“Another San Francisco guy is Bob Rubin,” says Oswalt. “In my second-to-last special, I asked Netflix to add (Rubin’s) self-shot special as a bonus. What’s amazing is a lot of people reacted to it like, ‘What is this shit? I don’t get this.’ Even nowadays, they don’t get it. But his influence on the comedians that were coming up just in terms of how you would write and comport yourself on stage was so massive.”

Yamaneika Saunders


Saunders, a comic’s comic nominated by Feinstein, is “the quintessential comedienne for our time,” according to Stand Up World, “sharp, quick-witted, versatile.”  Saunders is on the forefront of using social media as a comedy vehicle, telling Vulture she’s proud of her Instagram Live events “because I get to share myself and connect with people instantly. There is nothing like instant connection.” 

Andy Kaufman


If we’re being technical, says Kindler, Kaufman “really was more of a performance artists’ comic.” But there was no one more committed to deconstructing the pillars of traditional stand-up, and Kaufman earns a spot on this list for redefining what one could do on a stage for laughs. “In comedy clubs where he started, you had a series of comedians, one after another,” Bob Zmuda explained in his book, The Truth, Finally. “When Andy got up and did what he did, it was so different. You found yourself laughing because it was so out of place.”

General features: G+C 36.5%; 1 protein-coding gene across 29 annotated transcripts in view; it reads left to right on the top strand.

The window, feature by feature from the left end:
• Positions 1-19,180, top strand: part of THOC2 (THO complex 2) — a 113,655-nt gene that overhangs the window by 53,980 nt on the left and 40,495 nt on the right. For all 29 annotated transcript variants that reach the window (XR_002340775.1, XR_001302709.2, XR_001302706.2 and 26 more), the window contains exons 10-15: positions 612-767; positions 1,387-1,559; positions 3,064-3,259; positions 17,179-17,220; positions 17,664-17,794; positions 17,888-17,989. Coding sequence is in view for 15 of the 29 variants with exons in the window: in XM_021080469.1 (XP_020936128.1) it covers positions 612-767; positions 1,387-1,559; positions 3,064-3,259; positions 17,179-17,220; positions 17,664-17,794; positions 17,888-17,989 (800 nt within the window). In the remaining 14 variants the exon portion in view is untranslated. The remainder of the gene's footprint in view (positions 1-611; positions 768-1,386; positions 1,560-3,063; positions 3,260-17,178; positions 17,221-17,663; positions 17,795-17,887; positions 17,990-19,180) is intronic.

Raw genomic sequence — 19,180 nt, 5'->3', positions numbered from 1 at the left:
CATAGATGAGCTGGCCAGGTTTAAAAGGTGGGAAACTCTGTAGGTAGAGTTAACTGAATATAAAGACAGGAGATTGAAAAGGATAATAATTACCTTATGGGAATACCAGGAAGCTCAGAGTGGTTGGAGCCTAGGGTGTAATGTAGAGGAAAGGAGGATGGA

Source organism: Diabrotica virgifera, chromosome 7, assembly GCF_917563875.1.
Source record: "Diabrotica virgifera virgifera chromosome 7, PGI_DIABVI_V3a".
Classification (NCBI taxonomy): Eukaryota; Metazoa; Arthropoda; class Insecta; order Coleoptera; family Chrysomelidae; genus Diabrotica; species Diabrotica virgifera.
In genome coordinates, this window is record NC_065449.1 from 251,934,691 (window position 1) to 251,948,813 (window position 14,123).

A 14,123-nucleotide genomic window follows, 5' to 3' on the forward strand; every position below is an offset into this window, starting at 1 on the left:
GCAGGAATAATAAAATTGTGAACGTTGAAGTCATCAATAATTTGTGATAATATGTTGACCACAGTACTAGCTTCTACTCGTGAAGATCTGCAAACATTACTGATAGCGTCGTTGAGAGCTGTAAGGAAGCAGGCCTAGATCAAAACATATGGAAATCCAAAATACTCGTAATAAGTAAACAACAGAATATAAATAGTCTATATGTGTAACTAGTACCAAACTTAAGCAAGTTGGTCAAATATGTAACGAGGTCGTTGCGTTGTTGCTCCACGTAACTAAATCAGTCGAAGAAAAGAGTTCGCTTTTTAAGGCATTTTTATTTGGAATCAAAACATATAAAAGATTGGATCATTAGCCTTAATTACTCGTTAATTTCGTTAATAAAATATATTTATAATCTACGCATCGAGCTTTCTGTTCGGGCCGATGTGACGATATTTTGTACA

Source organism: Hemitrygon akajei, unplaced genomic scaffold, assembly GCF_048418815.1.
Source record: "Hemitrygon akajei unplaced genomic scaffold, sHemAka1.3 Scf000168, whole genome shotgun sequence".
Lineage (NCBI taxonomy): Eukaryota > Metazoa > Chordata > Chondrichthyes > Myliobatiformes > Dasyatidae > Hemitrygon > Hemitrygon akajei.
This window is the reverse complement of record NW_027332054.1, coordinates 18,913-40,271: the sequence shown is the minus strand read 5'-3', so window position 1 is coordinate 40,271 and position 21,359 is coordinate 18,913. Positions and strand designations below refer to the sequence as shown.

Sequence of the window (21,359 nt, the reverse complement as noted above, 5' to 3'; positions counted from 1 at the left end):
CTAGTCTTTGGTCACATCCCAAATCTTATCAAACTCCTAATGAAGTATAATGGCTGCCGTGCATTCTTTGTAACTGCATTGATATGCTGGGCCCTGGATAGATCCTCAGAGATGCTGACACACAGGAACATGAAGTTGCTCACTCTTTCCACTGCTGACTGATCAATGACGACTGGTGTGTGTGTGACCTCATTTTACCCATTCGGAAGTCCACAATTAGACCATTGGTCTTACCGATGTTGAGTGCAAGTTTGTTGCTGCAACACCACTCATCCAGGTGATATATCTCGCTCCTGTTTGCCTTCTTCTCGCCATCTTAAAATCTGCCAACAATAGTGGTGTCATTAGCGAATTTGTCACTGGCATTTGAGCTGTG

Sam Morril


Morril is a craftsman, says Feinstein. “He works a joke until it works.” In fact, one other qualification that we could add to the definition of “comic’s comic” is a relentless work ethic. Morril “just works his ass off,” she says. “It’s fun to see him getting that kind of success because he’s just on the road every single week.”

Dana Gould


Gould is “a guy (to whom) a lot of comedians owe their persona and rhythm on stage,” says Oswalt, “and I’m one of them.” As a founding father of the alt-comedy movement, Gould is among the names that come up most often when you Google “comic’s comic.” “I’ve seen some nights of his in clubs where he just fucking went off, and it was some of the most amazing shit I’ve ever seen in my life,” says Oswalt. “I couldn’t believe what he was getting away with.” 

Keith Robinson


“As much as I hate to support him,” Feinstein says Robinson belongs on this list. You can count on Robinson to roast other comics when he’s on stage. “Whenever I walk into the Cellar, he’ll be like, ‘Why is Rachel dressed like Robin Hood: Men in Tights?’ He always takes my outfit and reduces it to the more infuriating thing. I cannot take a risk with an outfit without Keith Robinson reducing me to the stupidest example of what I look like.”    

Norm Macdonald


Both Kashian and Oswalt nominated Macdonald for this list. “There are plenty of comedians comedians who had massive success,” says Oswalt. “Norm Macdonald is the first one that comes to mind who was still doing things that made other comedians say, ‘Oh my god.’”